Cappies Review: A Sight to See in Vienna

Cappies Review: A Sight to See in Vienna

James Madison High School production of ‘West Side Story.’

From left: Adam Sieff, Chris Royal, Dylan Quan, Eldiiar Aldaiaror, Ryaan Farhadi and Zach Spaford in James Madison High School production of ‘West Side Story.’

From left: Adam Sieff, Chris Royal, Dylan Quan, Eldiiar Aldaiaror, Ryaan Farhadi and Zach Spaford in James Madison High School production of ‘West Side Story.’ Photo by Shannon Sieff

The lights go up on an empty 1950s New York street, one boy walks on and whistles, and with that the story of rival gangs and star-crossed lovers begins. James Madison High School's production of Arthur Laurents, Stephen Sondheim, and Leonard Bernstein's “West Side Story” started out with a bang, and it only got better from there.

“West Side Story” is a legendary musical based on William Shakespeare's Romeo and Juliet. It takes place in the rugged Upper West Side of 1950s New York. The musical follows two gangs, the Sharks, a gang of Puerto Rican immigrants, and the Jets, a white gang, as they fight over territory. The divide between the gangs seems set in stone until Tony, a Jet, falls in love with Maria, the sister of Bernardo, the leader of the Sharks. The two cross enemy lines to be together, but will their love cause more damage in the end?

James Madison High School brought this iconic show to life. The large, energetic dance numbers and passionate singing brought the audience back to classic Broadway. The balance between the more humorous first act and the dramatic second act was impeccable, and the violent fight scenes had the audience at the edge of their seats.

Zach Spafford and Stella Moner as Tony and Maria were a breathtaking duo. Spafford's raw emotion and strong voice filled Tony with so much energy, and Moner's almost operatic voice was absolutely stunning. They somehow enhanced each other's voices so well that they sounded even better together than they did by themselves.

The Jets were an energetic ensemble, and every actor had their own distinct character and personality. Logan Neville, who played Tony's best friend Riff, stole the show. His precise dancing, melodic voice, and cool composure enhanced the character and immersed the audience fully into his performance. Henro Kriel and Spencer Kury as A-Rab and Baby John were another dynamic duo. They perfectly maintained the balance between comedy and drama throughout the show.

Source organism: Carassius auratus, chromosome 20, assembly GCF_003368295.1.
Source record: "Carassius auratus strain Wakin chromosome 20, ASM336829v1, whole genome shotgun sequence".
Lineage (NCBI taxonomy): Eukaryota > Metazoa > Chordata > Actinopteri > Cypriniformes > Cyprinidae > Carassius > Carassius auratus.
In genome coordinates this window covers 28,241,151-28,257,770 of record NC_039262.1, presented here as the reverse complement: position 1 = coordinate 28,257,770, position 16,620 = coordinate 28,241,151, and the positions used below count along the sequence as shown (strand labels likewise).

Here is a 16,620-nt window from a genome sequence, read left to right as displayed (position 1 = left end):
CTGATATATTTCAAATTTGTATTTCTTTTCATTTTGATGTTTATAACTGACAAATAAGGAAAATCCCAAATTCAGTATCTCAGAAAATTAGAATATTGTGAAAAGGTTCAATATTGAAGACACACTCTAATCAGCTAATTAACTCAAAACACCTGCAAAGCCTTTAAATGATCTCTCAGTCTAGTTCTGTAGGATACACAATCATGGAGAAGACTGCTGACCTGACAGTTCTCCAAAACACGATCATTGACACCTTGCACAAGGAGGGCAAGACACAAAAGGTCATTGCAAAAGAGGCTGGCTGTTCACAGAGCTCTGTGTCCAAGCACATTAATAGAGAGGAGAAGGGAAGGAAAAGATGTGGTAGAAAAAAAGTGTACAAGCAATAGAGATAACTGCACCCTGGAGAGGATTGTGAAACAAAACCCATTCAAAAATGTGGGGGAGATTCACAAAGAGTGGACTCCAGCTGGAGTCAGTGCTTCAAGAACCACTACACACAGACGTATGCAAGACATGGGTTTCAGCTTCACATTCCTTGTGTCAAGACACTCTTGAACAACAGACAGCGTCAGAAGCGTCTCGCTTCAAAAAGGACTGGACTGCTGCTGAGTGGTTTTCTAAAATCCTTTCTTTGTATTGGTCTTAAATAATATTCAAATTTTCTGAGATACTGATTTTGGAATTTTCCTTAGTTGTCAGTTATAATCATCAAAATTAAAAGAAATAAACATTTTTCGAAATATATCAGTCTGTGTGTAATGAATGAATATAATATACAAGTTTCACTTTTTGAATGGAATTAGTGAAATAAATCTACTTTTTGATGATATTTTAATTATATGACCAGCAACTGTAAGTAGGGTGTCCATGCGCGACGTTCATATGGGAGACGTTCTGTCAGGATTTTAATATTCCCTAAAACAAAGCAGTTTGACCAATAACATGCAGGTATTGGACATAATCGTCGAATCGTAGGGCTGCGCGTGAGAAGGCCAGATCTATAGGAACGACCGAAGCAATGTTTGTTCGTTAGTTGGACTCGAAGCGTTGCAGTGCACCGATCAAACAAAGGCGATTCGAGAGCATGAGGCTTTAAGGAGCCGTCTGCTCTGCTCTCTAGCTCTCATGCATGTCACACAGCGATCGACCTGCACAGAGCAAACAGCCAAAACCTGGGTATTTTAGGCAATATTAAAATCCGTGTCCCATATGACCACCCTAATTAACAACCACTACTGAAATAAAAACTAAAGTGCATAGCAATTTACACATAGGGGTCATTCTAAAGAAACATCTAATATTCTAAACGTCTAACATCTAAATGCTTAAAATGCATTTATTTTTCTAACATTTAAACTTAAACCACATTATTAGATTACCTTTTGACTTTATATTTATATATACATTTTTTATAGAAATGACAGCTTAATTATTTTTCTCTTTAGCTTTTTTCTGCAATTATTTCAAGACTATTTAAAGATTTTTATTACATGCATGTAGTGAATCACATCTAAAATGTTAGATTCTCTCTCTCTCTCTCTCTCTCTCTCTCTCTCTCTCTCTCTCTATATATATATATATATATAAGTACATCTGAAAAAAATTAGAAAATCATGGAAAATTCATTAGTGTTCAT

The Sharks complemented the Jets' energy beautifully. The female dancers honed in on their characters and added energy to every dance that they were in. Maria Christou, who played Anita, Bernardo's girlfriend, fully embodied the character and complemented Stella Monner wonderfully. Ryaan Farhadi as Bernardo had a menacing energy that he maintained throughout the show that was perfect for brooding Bernardo.

The aspect of the show that stood out the most was the dancing. From the ominous prologue to the playful gym dance, each number was filled with precise movements and high energy, and the cast maintained their faces and characters even while perfectly executing the complex dance moves. "Gee, Officer Krupke," a playful and comedic number, was a definite highlight. Ben Eggleston as Action led the number with almost manic yet completely hysterical movements.

The technical aspects of the show wonderfully complemented the lively energy onstage. The beautiful sets helped to immerse the audience into the world of “West Side Story,” and the set team, Ransom Cain, Rebecca Lewis, and Renee Erickson created everything from a towering balcony to the perfect alley for a rumble. The costume team, Claire Ashby, Sidney Roth, and Lauren Bretl did a fantastic job of creating distinct costumes for the Sharks and the Jets.

Overall, James Madison High School's production of “West Side Story” was truly a sight to see. The huge dance numbers, dramatic fight sequences, and touching romance shone through each member of the Madison cast.